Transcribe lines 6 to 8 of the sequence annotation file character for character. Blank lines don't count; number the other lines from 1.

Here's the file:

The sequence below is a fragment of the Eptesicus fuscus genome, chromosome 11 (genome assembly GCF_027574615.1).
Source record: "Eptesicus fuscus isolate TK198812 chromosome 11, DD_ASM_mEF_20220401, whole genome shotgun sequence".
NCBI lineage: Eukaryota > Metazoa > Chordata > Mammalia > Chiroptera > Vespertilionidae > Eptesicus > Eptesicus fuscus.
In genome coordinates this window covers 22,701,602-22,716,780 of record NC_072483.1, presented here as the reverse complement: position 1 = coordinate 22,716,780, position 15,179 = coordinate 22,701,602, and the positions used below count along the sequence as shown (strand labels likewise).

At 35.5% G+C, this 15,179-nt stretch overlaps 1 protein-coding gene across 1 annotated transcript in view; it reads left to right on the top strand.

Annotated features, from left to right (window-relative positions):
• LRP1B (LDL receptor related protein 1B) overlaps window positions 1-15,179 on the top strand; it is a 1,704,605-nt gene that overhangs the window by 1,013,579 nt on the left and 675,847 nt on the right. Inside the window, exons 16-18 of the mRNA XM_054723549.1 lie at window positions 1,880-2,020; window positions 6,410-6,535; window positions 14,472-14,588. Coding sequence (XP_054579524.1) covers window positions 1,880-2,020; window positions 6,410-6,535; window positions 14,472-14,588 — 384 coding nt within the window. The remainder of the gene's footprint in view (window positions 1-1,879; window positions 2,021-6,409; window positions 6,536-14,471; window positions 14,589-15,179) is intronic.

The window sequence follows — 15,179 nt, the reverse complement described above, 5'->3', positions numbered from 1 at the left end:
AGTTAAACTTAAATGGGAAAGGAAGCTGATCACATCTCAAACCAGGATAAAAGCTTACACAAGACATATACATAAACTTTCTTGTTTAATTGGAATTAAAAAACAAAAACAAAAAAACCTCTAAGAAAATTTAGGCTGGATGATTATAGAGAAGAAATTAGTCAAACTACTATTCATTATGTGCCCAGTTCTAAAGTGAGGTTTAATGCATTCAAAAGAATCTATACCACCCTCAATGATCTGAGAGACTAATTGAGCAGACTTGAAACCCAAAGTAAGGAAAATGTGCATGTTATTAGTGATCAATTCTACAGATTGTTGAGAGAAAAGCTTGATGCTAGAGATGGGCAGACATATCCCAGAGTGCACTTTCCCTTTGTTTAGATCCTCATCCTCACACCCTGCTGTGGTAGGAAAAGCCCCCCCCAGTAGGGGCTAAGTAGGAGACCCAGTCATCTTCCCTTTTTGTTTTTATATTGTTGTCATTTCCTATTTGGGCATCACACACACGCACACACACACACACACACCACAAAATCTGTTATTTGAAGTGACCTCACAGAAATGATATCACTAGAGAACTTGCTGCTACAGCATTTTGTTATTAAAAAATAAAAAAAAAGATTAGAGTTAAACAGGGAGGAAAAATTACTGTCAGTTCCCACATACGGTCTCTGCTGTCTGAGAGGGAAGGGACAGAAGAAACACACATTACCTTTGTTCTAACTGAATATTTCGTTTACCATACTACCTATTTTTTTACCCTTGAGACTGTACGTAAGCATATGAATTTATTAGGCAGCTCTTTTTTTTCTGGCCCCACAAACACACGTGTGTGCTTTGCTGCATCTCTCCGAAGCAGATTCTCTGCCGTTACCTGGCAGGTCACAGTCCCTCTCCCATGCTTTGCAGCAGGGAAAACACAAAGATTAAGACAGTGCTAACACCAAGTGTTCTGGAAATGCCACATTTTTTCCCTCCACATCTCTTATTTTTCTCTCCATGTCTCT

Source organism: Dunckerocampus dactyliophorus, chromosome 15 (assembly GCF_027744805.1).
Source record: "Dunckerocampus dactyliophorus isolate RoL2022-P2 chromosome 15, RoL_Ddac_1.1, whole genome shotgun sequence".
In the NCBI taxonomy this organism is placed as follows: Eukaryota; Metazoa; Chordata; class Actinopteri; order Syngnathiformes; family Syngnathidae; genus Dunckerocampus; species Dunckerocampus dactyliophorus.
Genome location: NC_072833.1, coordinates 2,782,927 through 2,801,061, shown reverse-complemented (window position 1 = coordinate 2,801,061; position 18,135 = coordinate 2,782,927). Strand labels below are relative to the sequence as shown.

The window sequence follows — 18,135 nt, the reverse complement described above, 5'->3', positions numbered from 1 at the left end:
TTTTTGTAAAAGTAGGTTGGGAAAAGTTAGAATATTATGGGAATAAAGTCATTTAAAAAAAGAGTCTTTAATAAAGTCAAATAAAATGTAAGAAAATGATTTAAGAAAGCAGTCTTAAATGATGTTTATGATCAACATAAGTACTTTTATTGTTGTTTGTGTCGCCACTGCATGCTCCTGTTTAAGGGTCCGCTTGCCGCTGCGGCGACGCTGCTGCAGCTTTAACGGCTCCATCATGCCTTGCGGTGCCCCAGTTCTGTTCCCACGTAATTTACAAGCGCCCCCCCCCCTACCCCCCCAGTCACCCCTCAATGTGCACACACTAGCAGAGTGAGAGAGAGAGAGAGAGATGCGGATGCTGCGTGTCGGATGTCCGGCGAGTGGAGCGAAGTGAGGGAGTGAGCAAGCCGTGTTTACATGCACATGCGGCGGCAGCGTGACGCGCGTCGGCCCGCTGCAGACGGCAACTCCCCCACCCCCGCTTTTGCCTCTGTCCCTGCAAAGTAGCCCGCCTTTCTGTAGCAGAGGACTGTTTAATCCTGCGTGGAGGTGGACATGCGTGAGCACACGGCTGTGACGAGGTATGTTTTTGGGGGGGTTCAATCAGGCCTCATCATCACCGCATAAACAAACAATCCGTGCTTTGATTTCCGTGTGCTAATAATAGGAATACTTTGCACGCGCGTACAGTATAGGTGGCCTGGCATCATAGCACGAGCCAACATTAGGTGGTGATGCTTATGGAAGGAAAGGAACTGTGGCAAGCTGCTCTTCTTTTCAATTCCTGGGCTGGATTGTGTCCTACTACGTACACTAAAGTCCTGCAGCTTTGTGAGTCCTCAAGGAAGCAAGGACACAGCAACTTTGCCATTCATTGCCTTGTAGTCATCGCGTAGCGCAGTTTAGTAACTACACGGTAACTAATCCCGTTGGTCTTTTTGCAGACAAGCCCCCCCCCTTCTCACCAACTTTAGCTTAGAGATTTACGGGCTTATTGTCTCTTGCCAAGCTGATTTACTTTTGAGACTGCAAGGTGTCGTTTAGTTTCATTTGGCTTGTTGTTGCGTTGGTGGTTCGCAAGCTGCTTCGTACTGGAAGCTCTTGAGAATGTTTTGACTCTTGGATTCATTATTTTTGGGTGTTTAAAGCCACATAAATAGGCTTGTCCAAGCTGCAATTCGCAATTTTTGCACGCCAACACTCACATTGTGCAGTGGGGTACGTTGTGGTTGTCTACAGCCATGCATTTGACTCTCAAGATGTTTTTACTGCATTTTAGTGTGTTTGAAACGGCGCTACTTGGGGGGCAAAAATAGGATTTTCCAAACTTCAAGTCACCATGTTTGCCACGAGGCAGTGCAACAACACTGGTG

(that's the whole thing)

Annotated features, from left to right (window-relative positions):
• LRP1B (LDL receptor related protein 1B) overlaps window positions 1-15,179 on the top strand; it is a 1,704,605-nt gene that overhangs the window by 1,013,579 nt on the left and 675,847 nt on the right. Inside the window, exons 16-18 of the mRNA XM_054723549.1 lie at window positions 1,880-2,020; window positions 6,410-6,535; window positions 14,472-14,588. Coding sequence (XP_054579524.1) covers window positions 1,880-2,020; window positions 6,410-6,535; window positions 14,472-14,588 — 384 coding nt within the window. The remainder of the gene's footprint in view (window positions 1-1,879; window positions 2,021-6,409; window positions 6,536-14,471; window positions 14,589-15,179) is intronic.

The window sequence follows — 15,179 nt, the reverse complement described above, 5'->3', positions numbered from 1 at the left end: